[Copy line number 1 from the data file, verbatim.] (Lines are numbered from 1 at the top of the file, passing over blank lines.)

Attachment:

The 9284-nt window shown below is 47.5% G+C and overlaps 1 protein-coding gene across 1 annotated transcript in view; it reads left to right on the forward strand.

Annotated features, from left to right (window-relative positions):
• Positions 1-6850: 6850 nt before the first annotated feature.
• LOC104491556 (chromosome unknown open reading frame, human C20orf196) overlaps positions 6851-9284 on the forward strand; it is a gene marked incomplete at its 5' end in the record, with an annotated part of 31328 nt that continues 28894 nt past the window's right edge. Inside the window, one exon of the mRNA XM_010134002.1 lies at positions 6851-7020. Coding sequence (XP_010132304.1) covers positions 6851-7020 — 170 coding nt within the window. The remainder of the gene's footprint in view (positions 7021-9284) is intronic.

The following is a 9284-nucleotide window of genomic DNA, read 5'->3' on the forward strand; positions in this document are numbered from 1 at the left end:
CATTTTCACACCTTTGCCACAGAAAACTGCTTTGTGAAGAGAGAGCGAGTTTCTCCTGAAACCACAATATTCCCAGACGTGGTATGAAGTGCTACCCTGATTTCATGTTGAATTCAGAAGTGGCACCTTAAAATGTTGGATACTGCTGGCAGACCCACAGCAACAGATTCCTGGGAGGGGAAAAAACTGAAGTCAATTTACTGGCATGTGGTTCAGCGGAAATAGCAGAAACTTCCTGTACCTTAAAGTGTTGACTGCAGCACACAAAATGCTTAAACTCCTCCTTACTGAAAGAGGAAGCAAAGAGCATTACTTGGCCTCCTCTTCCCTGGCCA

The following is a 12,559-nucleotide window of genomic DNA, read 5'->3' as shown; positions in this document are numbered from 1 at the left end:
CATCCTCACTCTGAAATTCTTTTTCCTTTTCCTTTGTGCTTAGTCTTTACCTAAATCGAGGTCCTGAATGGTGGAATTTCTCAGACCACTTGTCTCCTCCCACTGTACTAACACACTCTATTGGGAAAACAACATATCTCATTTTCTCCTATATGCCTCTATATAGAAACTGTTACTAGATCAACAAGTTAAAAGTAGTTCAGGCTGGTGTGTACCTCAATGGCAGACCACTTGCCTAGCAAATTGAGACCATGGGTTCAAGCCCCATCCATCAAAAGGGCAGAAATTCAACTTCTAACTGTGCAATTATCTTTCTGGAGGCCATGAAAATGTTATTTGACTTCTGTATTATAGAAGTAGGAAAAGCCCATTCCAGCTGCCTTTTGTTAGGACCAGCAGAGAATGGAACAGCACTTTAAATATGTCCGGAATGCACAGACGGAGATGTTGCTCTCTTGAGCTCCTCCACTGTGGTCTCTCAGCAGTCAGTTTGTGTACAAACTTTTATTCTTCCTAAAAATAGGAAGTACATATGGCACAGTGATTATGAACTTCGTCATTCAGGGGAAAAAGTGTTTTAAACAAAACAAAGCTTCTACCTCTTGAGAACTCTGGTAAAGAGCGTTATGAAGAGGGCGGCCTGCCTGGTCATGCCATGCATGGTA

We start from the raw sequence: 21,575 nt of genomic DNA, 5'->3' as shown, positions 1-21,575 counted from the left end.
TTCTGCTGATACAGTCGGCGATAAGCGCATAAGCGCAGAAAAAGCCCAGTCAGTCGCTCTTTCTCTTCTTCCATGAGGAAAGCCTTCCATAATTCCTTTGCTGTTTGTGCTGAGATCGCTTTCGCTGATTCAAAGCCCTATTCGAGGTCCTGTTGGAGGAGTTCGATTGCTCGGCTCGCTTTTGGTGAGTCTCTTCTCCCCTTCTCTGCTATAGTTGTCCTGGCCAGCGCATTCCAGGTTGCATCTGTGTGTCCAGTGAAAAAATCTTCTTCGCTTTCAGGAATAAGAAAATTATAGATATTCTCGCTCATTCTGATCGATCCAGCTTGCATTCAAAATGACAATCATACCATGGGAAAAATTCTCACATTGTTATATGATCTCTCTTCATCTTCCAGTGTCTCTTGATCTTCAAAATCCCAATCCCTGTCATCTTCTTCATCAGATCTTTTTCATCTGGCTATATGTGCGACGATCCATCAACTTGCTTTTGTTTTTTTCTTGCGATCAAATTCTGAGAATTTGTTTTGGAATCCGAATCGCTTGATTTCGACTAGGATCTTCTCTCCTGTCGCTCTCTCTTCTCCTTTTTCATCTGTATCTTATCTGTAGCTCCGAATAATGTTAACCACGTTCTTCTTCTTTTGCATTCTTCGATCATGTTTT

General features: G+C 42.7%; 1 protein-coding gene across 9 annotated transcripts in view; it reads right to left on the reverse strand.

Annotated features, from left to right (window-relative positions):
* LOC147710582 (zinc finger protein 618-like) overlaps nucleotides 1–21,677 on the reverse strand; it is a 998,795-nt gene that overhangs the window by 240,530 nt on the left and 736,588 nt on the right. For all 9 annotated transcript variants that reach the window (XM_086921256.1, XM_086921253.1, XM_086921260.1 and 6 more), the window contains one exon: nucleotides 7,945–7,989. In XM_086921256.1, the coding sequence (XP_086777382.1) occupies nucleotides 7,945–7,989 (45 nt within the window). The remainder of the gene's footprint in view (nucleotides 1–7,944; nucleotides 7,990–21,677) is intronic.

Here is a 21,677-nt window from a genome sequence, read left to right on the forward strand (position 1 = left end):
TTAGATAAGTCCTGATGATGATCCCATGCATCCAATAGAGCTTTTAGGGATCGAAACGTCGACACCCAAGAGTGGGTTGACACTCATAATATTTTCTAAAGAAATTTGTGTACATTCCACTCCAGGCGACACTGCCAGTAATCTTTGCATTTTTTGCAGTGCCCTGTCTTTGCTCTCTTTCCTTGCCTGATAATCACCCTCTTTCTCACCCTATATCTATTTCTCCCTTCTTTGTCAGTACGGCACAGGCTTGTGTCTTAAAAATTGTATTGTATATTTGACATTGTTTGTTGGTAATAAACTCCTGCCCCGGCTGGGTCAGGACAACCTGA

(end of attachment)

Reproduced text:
The 9284-nt window shown below is 47.5% G+C and overlaps 1 protein-coding gene across 1 annotated transcript in view; it reads left to right on the forward strand.